A friend recently commented how they were feeling blue for being on the sidelines while observing execs from a small gold company ride their stock options up to big $ winnings. He was down on himself for observing this ‘action’ and not having the moxie and initiative to be partaking as well. He was looking for some sympathy which I was unable to summon.

My take on speculative investing opportunities with potential for massive winnings (and losses):

  • Incentive to participate in this arena is that a possible outcome is life changing money (being money that gives you choices you do not possess today).
  • Capital that makes its way into these deals has acknowledged that earning 11%/year via a diversified and liquid index fund over the past 5 years is nice….but ultimately an unacceptable result. Money here is happy forgoing characteristics like transparency, liquidity and diversification in exchange for a chance at a super charged return resembling lottery winnings.
  • In order to make a meaningful sum that can conceivably change the trajectory of your life, you must invest a meaningful sum. Here’s where things get very easy for me: I could never carve out a quarter, or half, of my portfolio to participate in a deal where permanent loss of capital was a possibility. Just plain not interested. Doesn’t strike me as a good idea (for me). And yes, people win at this sometimes, and I won’t be in the club.
  • So, the pivot is to make a small investment. Only now if it goes up 20 times — it won’t change your life. So, you’re doing it for fun and acknowledge it’s very likely not a game changer if you win (you won’t retire 3 years earlier, buy your kids homes, donate 6 figures to a charity etc.). And here is where it gets really simple for me again: investing in a small venture that won’t change my life is around ‘low/medium’ on my personal fun scale. With only a finite amount of time to consume fun — for me that time is reserved for the ‘high / extremely high’ fun activities only. For some people, investing in high risk/high return deals is their definition of good times — and I don’t contest this assuming it works for them on a sunny Saturday afternoon.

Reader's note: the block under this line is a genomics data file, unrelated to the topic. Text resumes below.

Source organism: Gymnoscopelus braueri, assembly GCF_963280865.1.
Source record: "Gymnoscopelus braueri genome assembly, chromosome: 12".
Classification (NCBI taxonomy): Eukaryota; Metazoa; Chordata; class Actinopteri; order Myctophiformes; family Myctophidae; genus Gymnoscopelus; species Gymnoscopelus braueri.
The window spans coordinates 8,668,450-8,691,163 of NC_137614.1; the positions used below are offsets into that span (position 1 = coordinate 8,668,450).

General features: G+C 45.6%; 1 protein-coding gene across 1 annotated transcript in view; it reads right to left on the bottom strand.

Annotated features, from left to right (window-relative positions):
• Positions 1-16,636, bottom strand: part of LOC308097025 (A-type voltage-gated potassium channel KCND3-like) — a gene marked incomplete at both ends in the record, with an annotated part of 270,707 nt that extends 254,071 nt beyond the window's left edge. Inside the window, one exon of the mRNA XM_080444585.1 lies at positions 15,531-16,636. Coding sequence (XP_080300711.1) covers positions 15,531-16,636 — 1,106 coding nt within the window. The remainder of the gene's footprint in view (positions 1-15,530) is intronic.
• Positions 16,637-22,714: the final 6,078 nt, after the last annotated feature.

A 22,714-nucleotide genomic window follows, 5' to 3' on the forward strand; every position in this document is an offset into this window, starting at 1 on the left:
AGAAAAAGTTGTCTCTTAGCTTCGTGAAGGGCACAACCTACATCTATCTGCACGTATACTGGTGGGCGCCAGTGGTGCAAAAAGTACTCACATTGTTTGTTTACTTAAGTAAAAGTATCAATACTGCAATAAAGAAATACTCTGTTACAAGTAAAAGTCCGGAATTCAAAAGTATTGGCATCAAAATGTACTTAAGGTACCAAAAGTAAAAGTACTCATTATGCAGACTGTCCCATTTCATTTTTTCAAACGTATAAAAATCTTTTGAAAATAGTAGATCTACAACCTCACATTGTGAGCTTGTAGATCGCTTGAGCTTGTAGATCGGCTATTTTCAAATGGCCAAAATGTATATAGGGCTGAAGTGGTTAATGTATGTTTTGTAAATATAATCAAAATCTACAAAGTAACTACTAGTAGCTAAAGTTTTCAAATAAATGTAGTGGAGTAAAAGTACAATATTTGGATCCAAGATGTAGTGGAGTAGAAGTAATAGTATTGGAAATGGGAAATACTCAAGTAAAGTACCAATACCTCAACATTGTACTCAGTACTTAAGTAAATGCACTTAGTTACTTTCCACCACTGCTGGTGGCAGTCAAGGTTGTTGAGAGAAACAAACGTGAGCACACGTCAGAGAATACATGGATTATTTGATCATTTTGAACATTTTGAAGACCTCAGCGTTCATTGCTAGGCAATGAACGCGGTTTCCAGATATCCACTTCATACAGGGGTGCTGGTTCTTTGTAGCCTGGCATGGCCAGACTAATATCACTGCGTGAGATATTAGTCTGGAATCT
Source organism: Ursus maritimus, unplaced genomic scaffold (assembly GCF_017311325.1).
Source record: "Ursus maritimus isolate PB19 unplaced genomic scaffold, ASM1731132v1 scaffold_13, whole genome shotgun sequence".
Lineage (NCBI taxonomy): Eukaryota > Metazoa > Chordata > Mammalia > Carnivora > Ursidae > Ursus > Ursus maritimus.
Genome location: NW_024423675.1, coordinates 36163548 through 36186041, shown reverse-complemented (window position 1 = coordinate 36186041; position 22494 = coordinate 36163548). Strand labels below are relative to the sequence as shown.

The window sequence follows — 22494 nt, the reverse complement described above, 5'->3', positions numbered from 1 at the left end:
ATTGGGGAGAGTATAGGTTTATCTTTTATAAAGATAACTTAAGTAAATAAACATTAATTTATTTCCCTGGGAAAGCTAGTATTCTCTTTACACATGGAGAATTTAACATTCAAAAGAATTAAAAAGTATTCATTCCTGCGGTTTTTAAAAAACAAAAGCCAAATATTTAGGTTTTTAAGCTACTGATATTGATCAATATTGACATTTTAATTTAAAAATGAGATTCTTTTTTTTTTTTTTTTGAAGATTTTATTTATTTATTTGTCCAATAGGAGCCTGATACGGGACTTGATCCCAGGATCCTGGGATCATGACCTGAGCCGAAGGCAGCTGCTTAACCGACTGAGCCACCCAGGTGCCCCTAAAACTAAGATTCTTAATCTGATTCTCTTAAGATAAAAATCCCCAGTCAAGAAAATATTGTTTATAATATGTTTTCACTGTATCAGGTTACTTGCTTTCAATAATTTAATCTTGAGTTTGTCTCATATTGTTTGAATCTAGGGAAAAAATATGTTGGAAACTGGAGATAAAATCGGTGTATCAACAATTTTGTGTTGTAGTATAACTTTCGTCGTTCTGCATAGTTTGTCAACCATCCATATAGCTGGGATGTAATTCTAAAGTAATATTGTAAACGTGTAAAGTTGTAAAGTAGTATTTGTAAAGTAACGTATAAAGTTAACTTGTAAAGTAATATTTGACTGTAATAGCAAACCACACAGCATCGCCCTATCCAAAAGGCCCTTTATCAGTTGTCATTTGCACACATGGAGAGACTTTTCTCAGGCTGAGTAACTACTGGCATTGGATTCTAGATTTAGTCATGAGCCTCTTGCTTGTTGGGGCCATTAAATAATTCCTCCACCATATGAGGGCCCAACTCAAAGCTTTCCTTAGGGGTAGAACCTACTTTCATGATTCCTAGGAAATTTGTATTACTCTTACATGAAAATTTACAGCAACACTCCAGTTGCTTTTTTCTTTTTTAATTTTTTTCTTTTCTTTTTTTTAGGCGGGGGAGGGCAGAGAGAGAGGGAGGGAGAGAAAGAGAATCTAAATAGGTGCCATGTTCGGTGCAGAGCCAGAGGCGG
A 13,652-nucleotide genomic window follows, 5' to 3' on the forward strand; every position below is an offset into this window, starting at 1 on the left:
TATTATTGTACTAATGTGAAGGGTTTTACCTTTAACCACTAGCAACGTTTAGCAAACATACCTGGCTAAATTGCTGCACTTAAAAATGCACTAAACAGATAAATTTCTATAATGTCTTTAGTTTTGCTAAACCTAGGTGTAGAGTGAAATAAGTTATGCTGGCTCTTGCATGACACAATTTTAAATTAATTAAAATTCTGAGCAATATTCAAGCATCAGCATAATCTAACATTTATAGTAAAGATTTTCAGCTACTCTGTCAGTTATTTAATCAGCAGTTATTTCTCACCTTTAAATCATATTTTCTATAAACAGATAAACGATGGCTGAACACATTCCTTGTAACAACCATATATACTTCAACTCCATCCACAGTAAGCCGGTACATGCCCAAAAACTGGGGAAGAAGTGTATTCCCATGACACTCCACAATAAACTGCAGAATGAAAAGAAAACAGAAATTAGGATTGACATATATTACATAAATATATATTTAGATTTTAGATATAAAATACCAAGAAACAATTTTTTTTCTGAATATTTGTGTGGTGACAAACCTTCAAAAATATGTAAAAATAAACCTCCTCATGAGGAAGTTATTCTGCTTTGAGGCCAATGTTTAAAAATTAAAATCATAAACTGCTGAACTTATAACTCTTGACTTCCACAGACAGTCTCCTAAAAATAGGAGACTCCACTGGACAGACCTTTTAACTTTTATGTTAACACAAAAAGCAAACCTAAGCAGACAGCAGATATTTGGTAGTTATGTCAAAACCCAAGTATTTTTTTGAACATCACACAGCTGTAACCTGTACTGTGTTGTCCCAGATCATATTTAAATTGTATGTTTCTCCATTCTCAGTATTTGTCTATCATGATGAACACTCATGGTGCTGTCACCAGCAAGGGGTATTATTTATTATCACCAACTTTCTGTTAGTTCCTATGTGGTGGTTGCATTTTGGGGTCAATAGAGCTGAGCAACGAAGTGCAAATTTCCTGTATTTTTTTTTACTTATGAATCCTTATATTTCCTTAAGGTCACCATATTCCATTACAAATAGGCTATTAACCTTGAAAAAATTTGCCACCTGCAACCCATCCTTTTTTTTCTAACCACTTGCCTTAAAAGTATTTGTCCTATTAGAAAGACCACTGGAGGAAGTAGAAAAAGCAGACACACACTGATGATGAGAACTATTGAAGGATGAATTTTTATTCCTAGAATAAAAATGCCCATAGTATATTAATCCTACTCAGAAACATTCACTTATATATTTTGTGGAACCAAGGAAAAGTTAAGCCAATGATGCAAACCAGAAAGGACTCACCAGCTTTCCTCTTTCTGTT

• Often people collide with an ‘opportunity’ via serendipity and someone they know who is involved. Reminder in this situation: simply knowing someone who is involved does not qualify as a proclamation of ‘all clear’ re: free money. And yet, continued plodding with that boring portfolio can seem unbearable when you are close to an (alleged) surefire winner. Admittedly it is a very hard instinct to resist, which I have lived the reality of….and hence the purpose of my comments here.
  • It’s a small control group, but in my 24 years I have seen some small private deals work great (pet insurance, a downtown warehouse, cannabis 1.0) while the vast majority have failed, or been a wash (apartment building partnerships, Howe St. junior ‘anything’, a knapsack company). And usually after the projected investment timeline has stretched from 3 years to somewhere north of 10. At which point fatigue and misery are the only lenses you can see things through.
  • Small ventures being financed and flourishing in the world as their innovation creates value for people is capitalism at its finest, of which I am a big fan. Unfortunately, these types of investments often derail the life plans of their investors – many of whom had plans that could not absorb a meaningful loss, or prolonged lack of access to funds.

So chase the lottery outcome and speculate for fun —– but only if it really is, like….SUPER fun. Otherwise, compounding a sensibly diversified portfolio can free up a lot of time for the good stuff + get you where you need to be.

This publication is solely the work of Jordan Kenna for the private information of his clients. Although the author is a Manulife Securities Advisor, he is not a financial analyst at Manulife Securities Incorporated (“Manulife Securities”). This is not an official publication of Manulife Securities. The views, opinions and recommendations are those of the author alone and they may not necessarily be those of Manulife Securities. This publication is not an offer to sell or a solicitation of an offer to buy any securities. This publication is not meant to provide legal, accounting or account advice. As each situation is different, you should seek advice based on your specific circumstances. Please call to arrange for an appointment. The information contained herein was obtained from sources believed to be reliable; however, no representation or warranty, express or implied, is made by the writer, Manulife Securities or any other person as to its accuracy, completeness or correctness.